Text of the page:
3. Moving to 5 GHz

We’re moving virtually, of course. The 5-GHz band is a more respectable region of the radio spectrum with more, and wider, channels. Moreover, older router models and the cheapest new routers do not support 5 GHz, which is largely why there is less noise, and the information transfer rate can be far higher.

If your current router does not support the 5-GHz band, you can try upgrading to something more modern with support for the 802.11ac standard (aka Wi-Fi 5). That is no longer a luxury; inexpensive models start at about $50.

There’s no need at this point to go for the more advanced 802.11ax (Wi-Fi 6), which is still quite expensive. Upgrading to Wi-Fi 6 is likely to have a noticeable impact only if you have a whole lot of traffic-hungry Wi-Fi devices at home.

Bear in mind, however, that switching to 5 GHz is not a silver bullet. The drawback of a higher frequency is that the signal decays more quickly with distance, and the effective range in larger apartments or houses can be disappointing.

It all depends on what the problem with your Wi-Fi network is. If the 2.4 GHz spectrum where you live is clogged up with other people’s networks, and 5 GHz is available, updating really will help. But if your 2.4 GHz network isn’t reaching your kitchen because of distance and an abundance of reinforced concrete walls, 5 GHz probably won’t cut it, either.

4. Use cables

We’re so used to the convenience of Wi-Fi that we sometimes forget about good old wired Ethernet. Connecting through a cable is often the easiest and cheapest solution to seemingly hopeless Wi-Fi issues.

Using a wired connection can kill two virtual birds: First, it can resolve the problem in a room that stubbornly refuses to admit Wi-Fi; second, if you transfer at least some devices to a cable, the quality of the wireless connection on the remaining ones is likely to improve. Sure, you can’t connect a smartphone or tablet in this way, but it’s perfectly fine for a desktop computer or a smart TV.

If the cables stretched around your home are an eyesore and there’s no easy way to hide them, try a powerline adapter that transmits the network signal through your home’s electric wiring. On the downside, powerline appliances are somewhat unpredictable, and they sometimes refuse to coexist with local electric cables, that’s something to keep in mind.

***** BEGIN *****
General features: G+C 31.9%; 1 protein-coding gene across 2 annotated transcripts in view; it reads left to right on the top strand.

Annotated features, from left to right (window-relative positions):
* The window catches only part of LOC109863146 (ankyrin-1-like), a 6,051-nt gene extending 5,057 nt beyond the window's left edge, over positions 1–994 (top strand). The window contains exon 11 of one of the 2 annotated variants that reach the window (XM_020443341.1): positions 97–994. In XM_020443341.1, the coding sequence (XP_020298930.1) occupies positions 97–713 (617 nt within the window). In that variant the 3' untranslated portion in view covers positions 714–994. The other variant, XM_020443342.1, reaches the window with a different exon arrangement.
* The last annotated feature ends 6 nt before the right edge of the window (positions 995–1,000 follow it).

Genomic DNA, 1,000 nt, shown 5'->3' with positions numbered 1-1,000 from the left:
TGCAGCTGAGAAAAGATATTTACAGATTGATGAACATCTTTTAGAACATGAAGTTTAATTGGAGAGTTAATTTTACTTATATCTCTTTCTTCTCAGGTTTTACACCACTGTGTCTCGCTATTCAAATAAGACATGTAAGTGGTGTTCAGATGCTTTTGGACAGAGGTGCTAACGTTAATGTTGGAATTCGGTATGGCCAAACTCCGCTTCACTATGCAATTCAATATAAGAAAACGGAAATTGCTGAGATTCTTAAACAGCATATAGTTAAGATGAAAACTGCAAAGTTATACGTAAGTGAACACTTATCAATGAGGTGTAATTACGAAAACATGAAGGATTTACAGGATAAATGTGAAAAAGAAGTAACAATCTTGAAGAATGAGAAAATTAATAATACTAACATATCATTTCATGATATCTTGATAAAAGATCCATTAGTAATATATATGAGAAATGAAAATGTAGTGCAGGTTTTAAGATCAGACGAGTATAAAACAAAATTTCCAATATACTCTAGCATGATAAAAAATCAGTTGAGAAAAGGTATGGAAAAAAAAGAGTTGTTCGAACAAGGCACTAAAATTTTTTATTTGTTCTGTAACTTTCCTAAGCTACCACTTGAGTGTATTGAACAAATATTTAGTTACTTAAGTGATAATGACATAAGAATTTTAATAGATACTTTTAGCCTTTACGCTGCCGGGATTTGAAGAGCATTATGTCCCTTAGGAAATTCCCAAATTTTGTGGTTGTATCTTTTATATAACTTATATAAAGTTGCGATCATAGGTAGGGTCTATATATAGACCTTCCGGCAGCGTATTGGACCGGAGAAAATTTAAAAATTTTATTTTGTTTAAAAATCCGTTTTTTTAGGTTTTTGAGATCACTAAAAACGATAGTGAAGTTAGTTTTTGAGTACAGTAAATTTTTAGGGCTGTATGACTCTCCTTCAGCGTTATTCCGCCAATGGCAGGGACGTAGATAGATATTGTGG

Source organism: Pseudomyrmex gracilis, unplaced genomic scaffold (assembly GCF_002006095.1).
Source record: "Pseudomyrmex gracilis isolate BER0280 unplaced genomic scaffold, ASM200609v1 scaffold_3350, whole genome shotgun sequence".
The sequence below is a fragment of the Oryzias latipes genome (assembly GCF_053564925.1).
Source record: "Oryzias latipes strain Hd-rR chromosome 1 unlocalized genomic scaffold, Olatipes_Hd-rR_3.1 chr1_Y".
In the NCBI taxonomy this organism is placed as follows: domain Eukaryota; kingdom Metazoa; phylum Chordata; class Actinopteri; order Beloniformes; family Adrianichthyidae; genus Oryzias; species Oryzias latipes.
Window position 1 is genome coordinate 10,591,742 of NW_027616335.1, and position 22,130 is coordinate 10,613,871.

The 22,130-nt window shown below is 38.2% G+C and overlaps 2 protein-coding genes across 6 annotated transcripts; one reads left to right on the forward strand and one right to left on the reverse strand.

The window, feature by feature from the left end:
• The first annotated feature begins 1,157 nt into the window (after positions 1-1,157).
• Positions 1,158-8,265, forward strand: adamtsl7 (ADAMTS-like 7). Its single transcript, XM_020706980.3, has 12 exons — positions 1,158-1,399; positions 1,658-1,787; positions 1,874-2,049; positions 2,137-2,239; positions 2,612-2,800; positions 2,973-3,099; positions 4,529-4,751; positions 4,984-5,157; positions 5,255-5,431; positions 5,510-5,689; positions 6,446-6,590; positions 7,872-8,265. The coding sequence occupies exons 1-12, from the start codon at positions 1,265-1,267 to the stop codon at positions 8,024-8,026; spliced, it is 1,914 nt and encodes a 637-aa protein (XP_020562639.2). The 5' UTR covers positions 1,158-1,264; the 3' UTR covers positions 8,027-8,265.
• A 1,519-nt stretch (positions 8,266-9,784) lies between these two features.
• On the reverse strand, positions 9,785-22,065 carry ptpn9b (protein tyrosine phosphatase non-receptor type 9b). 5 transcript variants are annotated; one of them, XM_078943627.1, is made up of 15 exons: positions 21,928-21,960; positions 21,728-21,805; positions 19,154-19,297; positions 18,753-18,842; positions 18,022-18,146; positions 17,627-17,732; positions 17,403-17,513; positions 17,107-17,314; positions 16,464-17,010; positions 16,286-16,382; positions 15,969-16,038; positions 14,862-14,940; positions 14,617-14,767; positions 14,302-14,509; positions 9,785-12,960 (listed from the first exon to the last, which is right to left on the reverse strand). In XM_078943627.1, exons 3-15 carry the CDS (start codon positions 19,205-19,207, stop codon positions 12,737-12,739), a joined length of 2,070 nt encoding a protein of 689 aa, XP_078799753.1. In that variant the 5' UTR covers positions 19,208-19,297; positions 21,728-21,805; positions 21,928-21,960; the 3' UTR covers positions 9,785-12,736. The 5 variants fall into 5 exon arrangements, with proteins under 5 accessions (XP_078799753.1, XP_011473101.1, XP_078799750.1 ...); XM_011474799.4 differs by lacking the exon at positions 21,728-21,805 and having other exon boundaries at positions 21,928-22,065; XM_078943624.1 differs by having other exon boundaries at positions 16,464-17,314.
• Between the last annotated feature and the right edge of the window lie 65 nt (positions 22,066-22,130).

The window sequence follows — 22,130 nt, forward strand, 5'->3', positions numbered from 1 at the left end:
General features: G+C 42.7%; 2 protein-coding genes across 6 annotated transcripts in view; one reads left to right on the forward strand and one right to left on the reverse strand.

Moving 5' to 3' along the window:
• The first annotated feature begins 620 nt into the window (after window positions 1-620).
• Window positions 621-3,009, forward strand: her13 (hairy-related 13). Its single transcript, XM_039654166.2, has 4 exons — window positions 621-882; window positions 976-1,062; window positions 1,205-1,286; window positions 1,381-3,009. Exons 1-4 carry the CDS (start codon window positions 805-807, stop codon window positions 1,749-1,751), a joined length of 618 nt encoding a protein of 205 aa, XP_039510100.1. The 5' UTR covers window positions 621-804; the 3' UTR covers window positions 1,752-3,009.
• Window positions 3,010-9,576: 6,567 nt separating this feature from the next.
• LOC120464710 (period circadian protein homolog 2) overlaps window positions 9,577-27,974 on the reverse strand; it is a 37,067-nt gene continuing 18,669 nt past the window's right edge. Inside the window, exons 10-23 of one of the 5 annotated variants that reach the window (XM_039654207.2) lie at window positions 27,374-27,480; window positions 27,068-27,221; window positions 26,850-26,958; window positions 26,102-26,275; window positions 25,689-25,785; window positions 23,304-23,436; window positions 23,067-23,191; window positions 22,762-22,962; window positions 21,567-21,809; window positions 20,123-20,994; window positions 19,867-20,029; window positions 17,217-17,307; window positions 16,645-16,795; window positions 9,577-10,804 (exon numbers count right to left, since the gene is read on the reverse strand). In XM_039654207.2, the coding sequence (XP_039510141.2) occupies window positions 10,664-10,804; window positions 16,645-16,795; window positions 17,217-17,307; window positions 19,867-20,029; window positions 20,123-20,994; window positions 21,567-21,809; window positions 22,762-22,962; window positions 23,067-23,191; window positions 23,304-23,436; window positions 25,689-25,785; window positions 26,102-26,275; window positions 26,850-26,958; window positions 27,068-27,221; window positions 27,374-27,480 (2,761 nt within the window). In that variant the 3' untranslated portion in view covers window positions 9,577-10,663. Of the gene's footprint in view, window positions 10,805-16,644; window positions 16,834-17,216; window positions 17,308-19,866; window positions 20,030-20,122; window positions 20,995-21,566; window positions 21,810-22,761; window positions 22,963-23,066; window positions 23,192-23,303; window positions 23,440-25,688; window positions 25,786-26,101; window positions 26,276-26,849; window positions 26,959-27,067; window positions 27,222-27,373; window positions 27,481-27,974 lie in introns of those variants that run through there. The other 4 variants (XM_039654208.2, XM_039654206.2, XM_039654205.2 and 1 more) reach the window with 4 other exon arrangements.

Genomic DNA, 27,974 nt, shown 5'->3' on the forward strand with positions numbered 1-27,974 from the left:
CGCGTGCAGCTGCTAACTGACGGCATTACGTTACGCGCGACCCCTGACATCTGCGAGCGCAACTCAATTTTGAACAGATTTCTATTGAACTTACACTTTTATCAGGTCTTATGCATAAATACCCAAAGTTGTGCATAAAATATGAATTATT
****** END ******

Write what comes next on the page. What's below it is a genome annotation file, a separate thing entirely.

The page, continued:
5. Build a mesh

There’s a whole bunch of other ways to improve the quality of your coverage. For example, you can try installing signal repeaters or replacing the router’s antennas with more effective ones (you’d be surprised what junk is actually inside the impressive-looking horns of a typical home router).

But if the word “decibel” sounds scary, and network device administration is not on your list of hobbies, then it’s probably best to stick to a ready-made mesh-networking kit.

Such kits are available from most major network equipment manufacturers. They consist of a central router and several auxiliary access points. The latter are arranged so that the signal reaches the furthest parts of the house or apartment. With a mesh system, the coverage area of your Wi-Fi network can be as large as you like — it all depends on the number of additional access points.

Unlike with traditional repeaters, the system is managed centrally (auxiliary devices are usually configured automatically), which saves a lot of time and effort. If you can connect the access points to the router via Ethernet, doing so will increase both the speed and coverage area. If not, don’t worry, mesh systems are nothing if not flexible.

Another important trait is fast, seamless roaming. That is, your video call with colleagues won’t be interrupted even if family members expel you from the kitchen to somewhere covered by a different access point.

High-quality roaming on a smartphone or computer requires support for the 802.11k/r/v family of standards. The good news is that this is no longer a luxury; for example, Apple mobile devices, starting with the iPhone 6s, support all three standards.

A couple of set-up tips. For roaming to work properly, your 2.4 GHz and 5 GHz networks must use the same combination of network name and password. As for the Mobility Domain ID/key, there’s no need to obsess or be too clever — it’s just a label for linking network segments (some routers even set them automatically).

A mesh network, of course, carries additional costs, but you don’t have to fork out hundreds for a top-of-the-line kit. Some manufacturers offer routers that support meshing as standard, so you have to do is buy additional inexpensive auxiliary points as and when required. It may turn out that one is enough.

We don’t recommend experimenting with a hodgepodge of mesh equipment from different vendors, so consider the possibility of future expansion when choosing a system.

And may the Wi-Fi be with you!